FORT MYERS BEACH, Fla. — Let's be honest. All of us — one way or the other — are building sand castles in the sky.
We're reaching for something special to achieve, a goal that will not only help us but help those around us, our community. And if we're still being honest, like those sand castles, a new day often washes away much of what we've done.
But, hey, we're pretty tough so we get back at it. Because tomorrow always brings us another opportunity, another chance.
And like the day before, this new day will almost always throw up hurdles. I know that happens to me. Now, some of my friends have told me they see my critics as those hurdles.
"I've been reading your column," a good buddy and former top newspaper editor wrote me. "You have to get out of town?"
He knew I had headed to Florida for a few days. He also knew I had been taking some heat for more than a few of my columns.
I was bemused by his comment. We both know journalists have to be comfortable with being uncomfortable. That doesn't mean we love it, mind you. We simply accept it. Plus I view my critics as helpful, not as hurdles. If you can get past their sometimes bitter tone, there is perspective in their phrases.
That being said, getting away from it all for a few days is invigorating. I call it getting to my warm place. And luckily my warm place is really a warm place:
So a few days ago, I packed three pairs of shorts and headed south. In a few hours I found myself walking the white sand on Fort Myers Beach. And — please refer back to the beginning of my column — I ran into a bunch of guys from across the country competing in an annual sand castle-building contest. Now here's the marginally strange part. One of the competitors is from Vancouver. What the …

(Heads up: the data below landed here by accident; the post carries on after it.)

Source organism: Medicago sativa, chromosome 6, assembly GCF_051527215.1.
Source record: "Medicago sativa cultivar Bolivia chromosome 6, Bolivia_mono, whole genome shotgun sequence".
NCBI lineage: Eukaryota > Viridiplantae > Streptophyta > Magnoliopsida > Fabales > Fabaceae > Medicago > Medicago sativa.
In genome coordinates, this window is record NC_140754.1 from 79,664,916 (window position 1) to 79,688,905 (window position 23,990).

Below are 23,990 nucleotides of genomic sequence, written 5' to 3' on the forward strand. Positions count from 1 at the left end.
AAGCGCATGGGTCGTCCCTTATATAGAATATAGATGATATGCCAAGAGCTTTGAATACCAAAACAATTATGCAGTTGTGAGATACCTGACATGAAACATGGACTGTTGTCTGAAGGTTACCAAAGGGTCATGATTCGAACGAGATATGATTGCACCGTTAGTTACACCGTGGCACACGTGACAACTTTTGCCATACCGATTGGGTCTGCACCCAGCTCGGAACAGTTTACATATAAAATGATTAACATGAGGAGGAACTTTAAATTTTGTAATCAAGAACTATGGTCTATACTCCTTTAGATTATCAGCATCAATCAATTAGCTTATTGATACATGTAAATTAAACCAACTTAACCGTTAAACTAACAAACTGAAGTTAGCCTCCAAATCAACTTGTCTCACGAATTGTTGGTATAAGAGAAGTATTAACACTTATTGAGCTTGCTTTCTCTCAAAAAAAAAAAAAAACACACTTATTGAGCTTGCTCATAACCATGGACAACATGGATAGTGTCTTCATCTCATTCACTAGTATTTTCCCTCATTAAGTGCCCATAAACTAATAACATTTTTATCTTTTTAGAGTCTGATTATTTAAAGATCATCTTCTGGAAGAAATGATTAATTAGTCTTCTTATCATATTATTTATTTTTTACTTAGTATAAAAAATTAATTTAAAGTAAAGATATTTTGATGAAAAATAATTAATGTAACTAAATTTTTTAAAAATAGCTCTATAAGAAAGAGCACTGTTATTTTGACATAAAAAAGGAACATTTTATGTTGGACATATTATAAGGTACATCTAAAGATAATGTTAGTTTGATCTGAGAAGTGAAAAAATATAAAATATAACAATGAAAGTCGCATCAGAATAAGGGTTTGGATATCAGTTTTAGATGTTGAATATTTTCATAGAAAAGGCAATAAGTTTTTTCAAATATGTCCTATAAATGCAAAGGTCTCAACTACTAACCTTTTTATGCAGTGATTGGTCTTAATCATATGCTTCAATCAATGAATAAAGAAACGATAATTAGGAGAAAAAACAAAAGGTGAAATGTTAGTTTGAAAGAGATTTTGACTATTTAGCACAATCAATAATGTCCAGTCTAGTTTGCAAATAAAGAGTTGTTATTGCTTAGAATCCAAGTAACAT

Bert Adams is a master sand sculptor who lives in our fair city. He found his way down to this beach. Hey, when it's 38 and raining where you live, 80 and sunny makes sense.
But how does one get from dumping a bucket of wet sand on the beach — like we all have done — to becoming a competitive sand artist? Bert had been laying brick for a living when he realized his tools would work well for sand sculpting. He entered a contest in California and won.
He began to enlist his friends and teach them how to do it.
In 1995 he moved to Vancouver and worked for an electronics firm. Sand sculpting was still a hobby. Then a nonprofit organization asked if he would help them put on a sand-sculpting event. The concept took off and he now organizes sand-sculpting events — including one in Portland — for a living. Bert never looked back.
"It's (always) a great day at the beach. Where else can you work hard, play hard and have something really good at the end of it?" he said.
I thought a lot about what Bert said. It sounds a lot like our personal lives. It also sounds a lot like what we do in the news business. Work hard, play hard, have something good at the end of the day.
And who ever gets it exactly right? Not us. But like sand sculpting, a new day brings a new beginning. And promise that it will be better than the day before.
In some ways I guess we're all building sand castles in the sky.